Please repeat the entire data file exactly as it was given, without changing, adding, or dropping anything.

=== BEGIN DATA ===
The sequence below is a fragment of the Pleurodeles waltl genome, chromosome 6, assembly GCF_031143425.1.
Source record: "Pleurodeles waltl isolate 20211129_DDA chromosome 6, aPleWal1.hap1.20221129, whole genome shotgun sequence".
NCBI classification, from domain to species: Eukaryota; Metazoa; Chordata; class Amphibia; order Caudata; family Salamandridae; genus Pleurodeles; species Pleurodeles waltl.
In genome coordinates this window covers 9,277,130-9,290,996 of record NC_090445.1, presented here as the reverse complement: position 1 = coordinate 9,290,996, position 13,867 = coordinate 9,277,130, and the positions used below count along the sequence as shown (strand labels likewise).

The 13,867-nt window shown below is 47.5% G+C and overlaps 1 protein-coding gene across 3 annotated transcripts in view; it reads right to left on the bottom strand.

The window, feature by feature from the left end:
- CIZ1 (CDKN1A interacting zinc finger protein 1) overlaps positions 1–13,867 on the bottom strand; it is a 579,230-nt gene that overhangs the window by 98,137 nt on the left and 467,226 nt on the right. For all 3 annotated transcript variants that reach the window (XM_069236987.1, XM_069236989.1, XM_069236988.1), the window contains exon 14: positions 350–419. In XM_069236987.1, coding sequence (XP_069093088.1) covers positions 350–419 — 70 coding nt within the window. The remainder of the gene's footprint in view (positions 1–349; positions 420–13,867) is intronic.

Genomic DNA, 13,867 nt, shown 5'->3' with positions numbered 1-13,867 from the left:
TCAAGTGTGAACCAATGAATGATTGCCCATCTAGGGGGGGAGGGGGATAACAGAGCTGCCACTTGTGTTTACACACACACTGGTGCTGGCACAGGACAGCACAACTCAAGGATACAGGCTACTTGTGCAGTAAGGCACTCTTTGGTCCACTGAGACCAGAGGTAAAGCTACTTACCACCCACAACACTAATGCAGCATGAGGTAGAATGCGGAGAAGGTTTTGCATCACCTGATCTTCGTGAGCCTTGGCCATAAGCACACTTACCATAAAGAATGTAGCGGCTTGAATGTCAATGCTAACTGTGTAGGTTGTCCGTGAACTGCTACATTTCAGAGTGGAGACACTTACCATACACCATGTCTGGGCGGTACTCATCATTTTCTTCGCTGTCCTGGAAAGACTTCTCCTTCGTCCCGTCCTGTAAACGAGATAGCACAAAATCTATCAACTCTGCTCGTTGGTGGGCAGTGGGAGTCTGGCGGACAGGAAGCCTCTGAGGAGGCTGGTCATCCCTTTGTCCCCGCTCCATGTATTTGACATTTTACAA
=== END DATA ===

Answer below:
The sequence below is a fragment of the Pleurodeles waltl genome, chromosome 6, assembly GCF_031143425.1.
Source record: "Pleurodeles waltl isolate 20211129_DDA chromosome 6, aPleWal1.hap1.20221129, whole genome shotgun sequence".
NCBI classification, from domain to species: Eukaryota; Metazoa; Chordata; class Amphibia; order Caudata; family Salamandridae; genus Pleurodeles; species Pleurodeles waltl.
In genome coordinates this window covers 9,277,130-9,290,996 of record NC_090445.1, presented here as the reverse complement: position 1 = coordinate 9,290,996, position 13,867 = coordinate 9,277,130, and the positions used below count along the sequence as shown (strand labels likewise).

The 13,867-nt window shown below is 47.5% G+C and overlaps 1 protein-coding gene across 3 annotated transcripts in view; it reads right to left on the bottom strand.

The window, feature by feature from the left end:
- CIZ1 (CDKN1A interacting zinc finger protein 1) overlaps positions 1–13,867 on the bottom strand; it is a 579,230-nt gene that overhangs the window by 98,137 nt on the left and 467,226 nt on the right. For all 3 annotated transcript variants that reach the window (XM_069236987.1, XM_069236989.1, XM_069236988.1), the window contains exon 14: positions 350–419. In XM_069236987.1, coding sequence (XP_069093088.1) covers positions 350–419 — 70 coding nt within the window. The remainder of the gene's footprint in view (positions 1–349; positions 420–13,867) is intronic.

Genomic DNA, 13,867 nt, shown 5'->3' with positions numbered 1-13,867 from the left:
TCAAGTGTGAACCAATGAATGATTGCCCATCTAGGGGGGGAGGGGGATAACAGAGCTGCCACTTGTGTTTACACACACACTGGTGCTGGCACAGGACAGCACAACTCAAGGATACAGGCTACTTGTGCAGTAAGGCACTCTTTGGTCCACTGAGACCAGAGGTAAAGCTACTTACCACCCACAACACTAATGCAGCATGAGGTAGAATGCGGAGAAGGTTTTGCATCACCTGATCTTCGTGAGCCTTGGCCATAAGCACACTTACCATAAAGAATGTAGCGGCTTGAATGTCAATGCTAACTGTGTAGGTTGTCCGTGAACTGCTACATTTCAGAGTGGAGACACTTACCATACACCATGTCTGGGCGGTACTCATCATTTTCTTCGCTGTCCTGGAAAGACTTCTCCTTCGTCCCGTCCTGTAAACGAGATAGCACAAAATCTATCAACTCTGCTCGTTGGTGGGCAGTGGGAGTCTGGCGGACAGGAAGCCTCTGAGGAGGCTGGTCATCCCTTTGTCCCCGCTCCATGTATTTGACATTTTACAA